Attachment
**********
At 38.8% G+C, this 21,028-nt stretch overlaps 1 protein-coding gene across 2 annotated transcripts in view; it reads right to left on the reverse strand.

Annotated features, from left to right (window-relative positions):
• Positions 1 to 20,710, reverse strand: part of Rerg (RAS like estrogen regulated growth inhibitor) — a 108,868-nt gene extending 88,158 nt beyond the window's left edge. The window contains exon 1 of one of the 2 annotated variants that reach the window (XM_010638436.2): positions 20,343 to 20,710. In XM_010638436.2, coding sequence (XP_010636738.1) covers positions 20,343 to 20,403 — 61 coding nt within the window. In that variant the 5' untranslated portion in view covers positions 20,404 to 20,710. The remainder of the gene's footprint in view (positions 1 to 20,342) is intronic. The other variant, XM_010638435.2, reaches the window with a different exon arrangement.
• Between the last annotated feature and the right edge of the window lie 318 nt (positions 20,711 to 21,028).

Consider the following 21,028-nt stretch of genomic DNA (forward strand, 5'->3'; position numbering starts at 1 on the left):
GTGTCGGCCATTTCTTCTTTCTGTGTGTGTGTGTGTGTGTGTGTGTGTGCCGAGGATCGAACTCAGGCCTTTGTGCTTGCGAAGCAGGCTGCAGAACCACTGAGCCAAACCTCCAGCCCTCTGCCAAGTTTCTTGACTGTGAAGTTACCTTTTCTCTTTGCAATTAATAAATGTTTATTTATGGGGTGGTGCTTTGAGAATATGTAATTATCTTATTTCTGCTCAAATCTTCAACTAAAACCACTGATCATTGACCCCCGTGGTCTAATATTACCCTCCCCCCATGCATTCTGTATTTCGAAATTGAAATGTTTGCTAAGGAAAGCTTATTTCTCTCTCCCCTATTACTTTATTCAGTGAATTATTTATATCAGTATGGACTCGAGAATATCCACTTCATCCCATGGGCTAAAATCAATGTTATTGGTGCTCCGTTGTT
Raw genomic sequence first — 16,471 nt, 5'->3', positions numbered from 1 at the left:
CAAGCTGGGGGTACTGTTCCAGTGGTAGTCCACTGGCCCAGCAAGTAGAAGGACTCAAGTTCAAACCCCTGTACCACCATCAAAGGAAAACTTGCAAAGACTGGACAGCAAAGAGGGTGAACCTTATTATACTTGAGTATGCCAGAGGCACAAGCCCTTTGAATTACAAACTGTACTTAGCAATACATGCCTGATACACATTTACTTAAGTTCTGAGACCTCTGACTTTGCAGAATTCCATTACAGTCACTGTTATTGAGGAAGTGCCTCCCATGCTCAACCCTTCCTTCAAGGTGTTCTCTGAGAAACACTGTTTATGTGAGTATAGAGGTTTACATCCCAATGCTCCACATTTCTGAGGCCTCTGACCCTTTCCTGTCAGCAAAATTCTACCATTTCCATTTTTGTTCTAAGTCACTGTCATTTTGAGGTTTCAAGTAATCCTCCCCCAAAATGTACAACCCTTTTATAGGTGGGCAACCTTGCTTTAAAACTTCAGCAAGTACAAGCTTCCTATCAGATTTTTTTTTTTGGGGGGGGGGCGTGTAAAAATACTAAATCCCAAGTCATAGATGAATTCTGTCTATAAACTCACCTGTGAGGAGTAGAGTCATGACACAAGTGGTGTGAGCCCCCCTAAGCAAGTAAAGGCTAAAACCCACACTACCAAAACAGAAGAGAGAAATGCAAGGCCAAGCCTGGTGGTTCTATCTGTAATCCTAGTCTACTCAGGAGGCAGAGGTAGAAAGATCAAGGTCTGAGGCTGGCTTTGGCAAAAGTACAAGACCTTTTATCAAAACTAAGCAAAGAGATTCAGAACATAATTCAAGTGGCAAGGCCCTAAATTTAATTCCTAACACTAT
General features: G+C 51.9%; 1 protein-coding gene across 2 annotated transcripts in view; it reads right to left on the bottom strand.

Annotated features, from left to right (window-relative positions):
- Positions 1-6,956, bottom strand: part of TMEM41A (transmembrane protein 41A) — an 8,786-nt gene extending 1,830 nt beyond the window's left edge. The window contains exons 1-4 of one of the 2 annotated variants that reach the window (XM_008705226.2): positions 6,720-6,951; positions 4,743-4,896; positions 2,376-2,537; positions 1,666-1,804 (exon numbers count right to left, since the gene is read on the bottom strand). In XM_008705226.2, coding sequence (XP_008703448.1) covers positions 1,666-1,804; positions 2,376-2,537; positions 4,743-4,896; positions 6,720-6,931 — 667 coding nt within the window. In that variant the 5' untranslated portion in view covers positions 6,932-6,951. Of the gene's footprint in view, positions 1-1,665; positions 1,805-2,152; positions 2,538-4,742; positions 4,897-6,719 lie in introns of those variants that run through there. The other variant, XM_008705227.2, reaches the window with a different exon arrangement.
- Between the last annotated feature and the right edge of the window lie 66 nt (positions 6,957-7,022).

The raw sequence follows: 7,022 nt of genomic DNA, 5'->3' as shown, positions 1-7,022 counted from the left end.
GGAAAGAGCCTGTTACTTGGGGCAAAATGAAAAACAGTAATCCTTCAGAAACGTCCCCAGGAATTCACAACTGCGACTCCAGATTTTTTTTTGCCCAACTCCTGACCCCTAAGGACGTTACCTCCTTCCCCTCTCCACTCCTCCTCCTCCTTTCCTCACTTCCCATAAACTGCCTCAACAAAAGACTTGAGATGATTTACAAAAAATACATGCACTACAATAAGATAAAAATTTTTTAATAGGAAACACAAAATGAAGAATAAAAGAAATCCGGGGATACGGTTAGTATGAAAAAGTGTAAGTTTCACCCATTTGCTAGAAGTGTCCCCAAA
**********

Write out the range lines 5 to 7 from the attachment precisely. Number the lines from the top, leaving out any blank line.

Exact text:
Consider the following 21,028-nt stretch of genomic DNA (forward strand, 5'->3'; position numbering starts at 1 on the left):
GTGTCGGCCATTTCTTCTTTCTGTGTGTGTGTGTGTGTGTGTGTGTGTGCCGAGGATCGAACTCAGGCCTTTGTGCTTGCGAAGCAGGCTGCAGAACCACTGAGCCAAACCTCCAGCCCTCTGCCAAGTTTCTTGACTGTGAAGTTACCTTTTCTCTTTGCAATTAATAAATGTTTATTTATGGGGTGGTGCTTTGAGAATATGTAATTATCTTATTTCTGCTCAAATCTTCAACTAAAACCACTGATCATTGACCCCCGTGGTCTAATATTACCCTCCCCCCATGCATTCTGTATTTCGAAATTGAAATGTTTGCTAAGGAAAGCTTATTTCTCTCTCCCCTATTACTTTATTCAGTGAATTATTTATATCAGTATGGACTCGAGAATATCCACTTCATCCCATGGGCTAAAATCAATGTTATTGGTGCTCCGTTGTT
Raw genomic sequence first — 16,471 nt, 5'->3', positions numbered from 1 at the left: